Temperatures were flying high as bakers took on cakes and chocolate in the tent this week.
If you’ve not yet watched episode two, turn back now. This article contains spoilers for the second week.
With 11 bakers remaining and some of the hottest temperatures the tent had ever seen, the second week of The Great British Bake Off proved rather more dramatic than the first.
It was a difficult week for Wakefield local Karen, who struggled to impress the judges with her bakes.
The signature challenge asked contestants to produce a tray bake served in 16 equal slices.
Karen’s almond and marzipan tray bake with rhubarb jam featured a red marzipan topping decorated with edible metallic food paint.
She once again proved a hit with audiences as she decorated the cakes and said: “I’m just putting some beautiful glitter on it, why wouldn’t you?”
The cakes received mixed reviews from the judges, with Paul Hollywood declaring that they looked “very elegant” but noting that the sponge itself was very dry and overbaked.
The technical challenge was a fresh start for Karen, though proved difficult.
The bakers were asked to bake a le gâteau vert, a traditional sponge which features three layers of cake and a distinctive green frosting.
To produce the green colour, the contestants used strained spinach to create a puree used to colour the cake’s pistachio cream and fondant frosting.
It was a difficult challenge all around, as the bakers took on the difficult genoise sponge.
Karen struggled with the sponge and was forced to pour away her first mixture, though her second did not fare much better and failed to rise in the oven.
As he surveyed Karen’s cake, Paul said: “I worry about this one, it’s very thin. They’ve lost all the air out of the genoise and the colour’s all wrong. Where have the layers gone?”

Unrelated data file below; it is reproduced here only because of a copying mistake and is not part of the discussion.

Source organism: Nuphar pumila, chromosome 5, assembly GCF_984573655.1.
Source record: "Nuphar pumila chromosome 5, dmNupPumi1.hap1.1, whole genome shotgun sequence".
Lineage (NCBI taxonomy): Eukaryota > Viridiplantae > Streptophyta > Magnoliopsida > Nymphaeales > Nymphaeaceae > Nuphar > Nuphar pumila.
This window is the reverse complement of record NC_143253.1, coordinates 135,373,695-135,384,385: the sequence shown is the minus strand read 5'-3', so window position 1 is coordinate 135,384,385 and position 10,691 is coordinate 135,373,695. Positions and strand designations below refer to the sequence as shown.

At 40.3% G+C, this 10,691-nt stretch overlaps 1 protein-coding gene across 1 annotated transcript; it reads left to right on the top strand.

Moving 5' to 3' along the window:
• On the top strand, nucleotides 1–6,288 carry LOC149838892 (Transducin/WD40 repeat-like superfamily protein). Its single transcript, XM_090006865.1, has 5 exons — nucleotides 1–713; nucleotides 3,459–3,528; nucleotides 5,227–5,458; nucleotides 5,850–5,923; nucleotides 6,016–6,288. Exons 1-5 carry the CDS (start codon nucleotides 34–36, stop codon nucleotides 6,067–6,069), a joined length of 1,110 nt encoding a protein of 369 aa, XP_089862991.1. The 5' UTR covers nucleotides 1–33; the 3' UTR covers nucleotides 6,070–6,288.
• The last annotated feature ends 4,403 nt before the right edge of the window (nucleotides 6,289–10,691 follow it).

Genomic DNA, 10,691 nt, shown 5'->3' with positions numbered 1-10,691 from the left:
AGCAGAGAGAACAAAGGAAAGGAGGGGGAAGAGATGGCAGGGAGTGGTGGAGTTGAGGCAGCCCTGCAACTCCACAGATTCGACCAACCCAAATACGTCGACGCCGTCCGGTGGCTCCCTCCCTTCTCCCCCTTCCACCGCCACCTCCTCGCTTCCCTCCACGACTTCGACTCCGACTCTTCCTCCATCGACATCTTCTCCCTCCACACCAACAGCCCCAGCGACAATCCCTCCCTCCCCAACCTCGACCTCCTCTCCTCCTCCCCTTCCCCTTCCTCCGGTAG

Karen was placed in 11th, last place, but as the day drew to a close, she still had a smile on her face.
She said: “Within a short space of time I bounce right back again, so watch this space for tomorrow.”
For the episode’s final challenge, bakers were tasked with creating a cake encircled by a chocolate collar.
This bake would decide Karen’s future in the tent, but high temperatures threatened the sabotage her plans.
Judge Prue Leith warned: “Nobody in their right mine would be dealing with chocolate on a day like today.”
The heat played havoc with the bakers’ careful routines, melting cream and preventing chocolate from setting.
Despite this, Karen’s Strawberry Fayre Chocolate Cake was a hit. Her hand piped wording, a reference to the popular folk song Strawberry Fair, finished off the cake, which resembled a giant strawberry.
The judges couldn’t fault the bake and Paul said: “That is really lovely chocolate cake. It melts in the mouth, which is perfect, that’s a really great job.”
Karen was saved, and Rahul was declared Star Baker. Sheffield-based civil servant Luke, however, was out of luck, and became the second baker to leave the tent.
Week three of the Bake Off will see the bakers take on Bread Week and promises viewers the largest bread ever produced in the tent.